Overlooked by Chelsea and PSG, Dortmund's Pierre-Emerick Aubameyang is a victim of ageism as transfer window nears end

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As Philippe Coutinho, Ousmane Dembele and Alexis Sanchez and their respective suitors may come to discover over the next fortnight, Mick Jagger was right – you can’t always get what you want.

All three are pushing for transfers; to Barcelona, Manchester City or Paris Saint-Germain but, as it stands, look likely to remain at their current clubs before the circus starts again in January.

In the case of Dembele, suspended at Dortmund for going AWOL in order to force through a move to the Camp Nou, he need only look to his own team-mate for advice on how to accept, or at least handle the situation.

It was widely accepted in Germany around the start of the year that the 2016/17 season would be Pierre-Emerick Aubameyang’s last at the Westfalenstadion.

CEO Hans Joachim Watzke was insistent he would stay, so was then-coach Thomas Tuchel, while Aubameyang remained tantalisingly vague over his future.

And to the surprise of few, as the transfer window opened on July 1, he looked set to leave the Bundesliga, with only the destination of intrigue: Paris Saint-Germain, Chelsea, AC Milan or Tianjin Quanjian. Yet nothing materialised.

Aubameyang did his best, making repeated comments throughout pre-season with his agent pro-active in advertising his availability, but everyone looked elsewhere. Neymar moved to PSG, Chelsea chose Alvaro Morata as Manchester United won the Romelu Lukaku sweepstakes and AC Milan opted for a younger model in 21-year-old Andre Silva.

It appeared China was the only viable option left, except the landscape had dramatically altered with the China FA’s introduction of tax on foreign signings, implemented on June 19. Aubameyang’s path east was blocked as CSL clubs apparently discovered financial prudence overnight.

But here we are with 11 days to go until the closure of the transfer window, with Manchester City, Manchester United, Liverpool, Chelsea, Barcelona and Internazionale either with holes in their squads or openly in the market for a forward or winger. And yet, Aubameyang is being overlooked.

What immediately counts against him is his age. Having turned 28 in June, any transfer is guaranteed with a four or five-year contract and means clubs will recoup a mere fraction of the €80m Dortmund value him at.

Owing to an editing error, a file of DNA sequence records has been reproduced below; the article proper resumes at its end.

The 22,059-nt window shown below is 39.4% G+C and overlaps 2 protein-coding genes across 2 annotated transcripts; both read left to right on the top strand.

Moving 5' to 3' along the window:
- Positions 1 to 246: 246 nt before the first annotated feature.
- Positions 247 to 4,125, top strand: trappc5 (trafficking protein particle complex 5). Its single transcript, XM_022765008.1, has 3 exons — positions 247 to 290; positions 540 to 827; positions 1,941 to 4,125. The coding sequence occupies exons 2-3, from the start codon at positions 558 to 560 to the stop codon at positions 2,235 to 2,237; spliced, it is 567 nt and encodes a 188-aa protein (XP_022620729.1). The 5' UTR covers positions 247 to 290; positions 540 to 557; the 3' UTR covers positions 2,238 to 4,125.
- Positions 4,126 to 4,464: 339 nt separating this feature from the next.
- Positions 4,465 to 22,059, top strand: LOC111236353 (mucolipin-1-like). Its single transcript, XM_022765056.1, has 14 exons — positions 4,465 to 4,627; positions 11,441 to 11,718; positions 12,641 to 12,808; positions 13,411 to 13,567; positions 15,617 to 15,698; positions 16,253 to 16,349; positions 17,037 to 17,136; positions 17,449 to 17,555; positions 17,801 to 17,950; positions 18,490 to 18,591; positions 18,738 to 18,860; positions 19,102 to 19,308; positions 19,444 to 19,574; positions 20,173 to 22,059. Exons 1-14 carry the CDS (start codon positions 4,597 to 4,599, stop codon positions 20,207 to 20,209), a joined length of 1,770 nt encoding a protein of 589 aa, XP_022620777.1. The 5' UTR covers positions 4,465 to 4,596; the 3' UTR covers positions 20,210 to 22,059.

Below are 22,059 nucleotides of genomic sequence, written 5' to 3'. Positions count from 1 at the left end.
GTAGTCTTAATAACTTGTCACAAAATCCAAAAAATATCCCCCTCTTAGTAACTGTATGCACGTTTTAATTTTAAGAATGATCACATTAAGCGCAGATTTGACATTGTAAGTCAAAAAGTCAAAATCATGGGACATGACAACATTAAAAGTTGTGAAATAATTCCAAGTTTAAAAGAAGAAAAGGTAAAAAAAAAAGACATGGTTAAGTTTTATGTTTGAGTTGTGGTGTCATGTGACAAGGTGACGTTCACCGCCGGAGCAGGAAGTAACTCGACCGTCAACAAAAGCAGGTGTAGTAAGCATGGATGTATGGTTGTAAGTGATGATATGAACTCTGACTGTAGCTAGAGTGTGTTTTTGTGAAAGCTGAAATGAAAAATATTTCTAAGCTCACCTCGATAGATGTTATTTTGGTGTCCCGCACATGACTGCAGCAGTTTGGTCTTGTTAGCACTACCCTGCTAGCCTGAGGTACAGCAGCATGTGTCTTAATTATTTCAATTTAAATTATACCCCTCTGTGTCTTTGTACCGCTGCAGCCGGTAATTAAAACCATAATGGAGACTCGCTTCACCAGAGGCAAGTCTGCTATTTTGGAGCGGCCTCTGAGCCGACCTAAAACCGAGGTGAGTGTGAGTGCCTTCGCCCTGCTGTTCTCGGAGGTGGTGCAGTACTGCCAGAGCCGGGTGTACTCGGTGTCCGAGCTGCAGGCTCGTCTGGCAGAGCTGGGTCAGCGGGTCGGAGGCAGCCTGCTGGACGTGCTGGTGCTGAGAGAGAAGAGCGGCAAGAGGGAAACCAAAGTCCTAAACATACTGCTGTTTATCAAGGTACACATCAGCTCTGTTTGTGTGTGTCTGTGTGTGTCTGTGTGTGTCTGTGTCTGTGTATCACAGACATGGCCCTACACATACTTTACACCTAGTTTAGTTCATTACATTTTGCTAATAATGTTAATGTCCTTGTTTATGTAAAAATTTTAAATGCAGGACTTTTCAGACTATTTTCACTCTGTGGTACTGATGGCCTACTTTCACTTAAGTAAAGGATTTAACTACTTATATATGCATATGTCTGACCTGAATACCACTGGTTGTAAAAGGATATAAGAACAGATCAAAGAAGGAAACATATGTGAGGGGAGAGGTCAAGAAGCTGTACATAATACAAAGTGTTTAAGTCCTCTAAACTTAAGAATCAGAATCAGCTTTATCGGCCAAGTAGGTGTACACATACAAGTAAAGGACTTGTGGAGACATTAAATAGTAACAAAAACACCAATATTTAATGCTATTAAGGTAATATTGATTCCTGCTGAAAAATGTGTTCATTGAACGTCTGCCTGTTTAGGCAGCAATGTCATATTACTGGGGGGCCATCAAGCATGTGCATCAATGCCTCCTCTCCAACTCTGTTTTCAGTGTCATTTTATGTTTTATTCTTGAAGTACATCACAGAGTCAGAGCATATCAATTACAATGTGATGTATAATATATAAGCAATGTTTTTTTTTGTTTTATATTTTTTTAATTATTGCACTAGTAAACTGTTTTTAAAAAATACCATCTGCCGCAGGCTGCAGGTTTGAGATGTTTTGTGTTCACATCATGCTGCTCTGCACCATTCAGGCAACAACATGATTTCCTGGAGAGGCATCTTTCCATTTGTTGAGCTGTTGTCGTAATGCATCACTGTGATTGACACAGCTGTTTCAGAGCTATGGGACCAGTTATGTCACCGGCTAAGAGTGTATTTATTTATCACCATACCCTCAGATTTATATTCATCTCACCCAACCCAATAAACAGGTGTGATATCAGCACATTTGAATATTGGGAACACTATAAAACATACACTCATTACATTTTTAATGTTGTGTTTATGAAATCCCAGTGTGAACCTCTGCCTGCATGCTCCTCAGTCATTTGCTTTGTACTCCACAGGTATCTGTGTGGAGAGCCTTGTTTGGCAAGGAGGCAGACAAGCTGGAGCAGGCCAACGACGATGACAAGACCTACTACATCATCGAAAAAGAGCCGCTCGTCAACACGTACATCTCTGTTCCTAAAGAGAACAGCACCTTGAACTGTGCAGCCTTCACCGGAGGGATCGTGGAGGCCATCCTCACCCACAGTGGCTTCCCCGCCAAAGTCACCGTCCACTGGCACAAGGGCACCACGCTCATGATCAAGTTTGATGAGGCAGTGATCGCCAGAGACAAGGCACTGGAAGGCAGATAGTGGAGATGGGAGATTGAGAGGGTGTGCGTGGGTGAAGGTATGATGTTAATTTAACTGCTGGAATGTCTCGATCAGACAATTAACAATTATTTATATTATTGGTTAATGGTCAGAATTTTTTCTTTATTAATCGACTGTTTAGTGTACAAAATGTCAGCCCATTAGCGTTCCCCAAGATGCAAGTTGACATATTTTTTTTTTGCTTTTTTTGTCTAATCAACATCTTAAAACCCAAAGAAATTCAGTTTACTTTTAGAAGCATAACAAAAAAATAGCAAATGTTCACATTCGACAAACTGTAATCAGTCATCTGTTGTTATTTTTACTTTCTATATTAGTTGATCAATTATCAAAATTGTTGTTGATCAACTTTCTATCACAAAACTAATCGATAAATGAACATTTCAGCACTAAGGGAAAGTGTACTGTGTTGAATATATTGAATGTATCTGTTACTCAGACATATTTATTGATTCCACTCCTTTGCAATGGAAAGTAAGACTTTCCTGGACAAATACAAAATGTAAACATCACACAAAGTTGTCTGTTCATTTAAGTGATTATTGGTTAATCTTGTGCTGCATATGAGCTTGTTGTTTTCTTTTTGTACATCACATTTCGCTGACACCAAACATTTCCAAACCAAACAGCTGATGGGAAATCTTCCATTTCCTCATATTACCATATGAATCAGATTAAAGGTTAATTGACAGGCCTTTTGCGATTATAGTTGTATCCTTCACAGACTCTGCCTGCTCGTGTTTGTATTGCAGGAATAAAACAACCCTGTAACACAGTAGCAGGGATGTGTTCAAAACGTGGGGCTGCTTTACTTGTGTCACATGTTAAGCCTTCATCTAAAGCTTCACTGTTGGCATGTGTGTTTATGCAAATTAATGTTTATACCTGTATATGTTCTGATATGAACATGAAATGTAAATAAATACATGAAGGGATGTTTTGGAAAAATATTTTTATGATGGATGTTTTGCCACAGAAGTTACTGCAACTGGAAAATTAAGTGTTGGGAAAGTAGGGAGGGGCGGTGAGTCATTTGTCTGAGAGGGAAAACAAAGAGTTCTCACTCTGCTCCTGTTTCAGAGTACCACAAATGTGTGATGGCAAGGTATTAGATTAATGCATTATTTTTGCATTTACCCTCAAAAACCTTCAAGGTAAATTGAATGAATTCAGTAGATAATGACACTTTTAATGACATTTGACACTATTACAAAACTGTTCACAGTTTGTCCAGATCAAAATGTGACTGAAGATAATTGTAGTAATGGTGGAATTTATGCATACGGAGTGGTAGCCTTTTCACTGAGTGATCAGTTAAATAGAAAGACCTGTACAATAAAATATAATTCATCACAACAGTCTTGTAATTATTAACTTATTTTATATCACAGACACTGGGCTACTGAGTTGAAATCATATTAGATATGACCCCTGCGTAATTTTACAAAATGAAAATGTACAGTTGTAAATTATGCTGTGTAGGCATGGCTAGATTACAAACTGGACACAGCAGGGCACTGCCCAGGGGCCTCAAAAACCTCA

In an economic sense it’s a red flag, but there is a danger of overplaying this theory a little. With the inflationary levels of the transfer market, €80m on a man who has 125 goals in 192 games for Dortmund, including 11 in 26 in the Champions League, by 2020/21 could prove – as troublesome as it may seem – a modest price.

The concept of resale value does provide insurance against a transfer not working out, but sometimes a gamble needs to be taken. Should Aubameyang take City to the title, Chelsea to the Champions League or Inter to the Scudetto – all realistic over the next 4-5 years – is that fee not almost instantly paid back?

In a sporting sense, 28 would indicate he’s on a downward trend. A player who bases so much of his game around pace and playing on the counter. As he gets older, he gets slower and therefore increasingly ineffective.

But Aubameyang is a late bloomer. He has only seven full seasons under his belt of 30 or more games. He has also remained relatively injury free, a knock here and there, but since the 2012/13 season has missed just 12 matches through injury.

He is a thoroughbred of an athlete, flexible enough to play through the middle or wide, and his goal production has steadily increased since arriving in Germany: 16, 25, 39, 40 and five goals in three matches of this campaign after another against Wolfsburg yesterday.

There is a concern, particularly among English clubs, that defensively he offers little; rarely tracking back to protect his midfield or full-back, and primarily operates in the penalty-box, with his team play, when in possession, substandard.

But as he has shown – from rejection at AC Milan to prospering at St Etienne and earning a move to Dortmund – he is someone who has worked and developed his game accordingly. Under the right coach, why can’t he adapt to the Premier League?

For now, that will go unanswered as clubs stick to their guns and targets they want but can’t get, as Aubameyang increasingly looks the player they might need.

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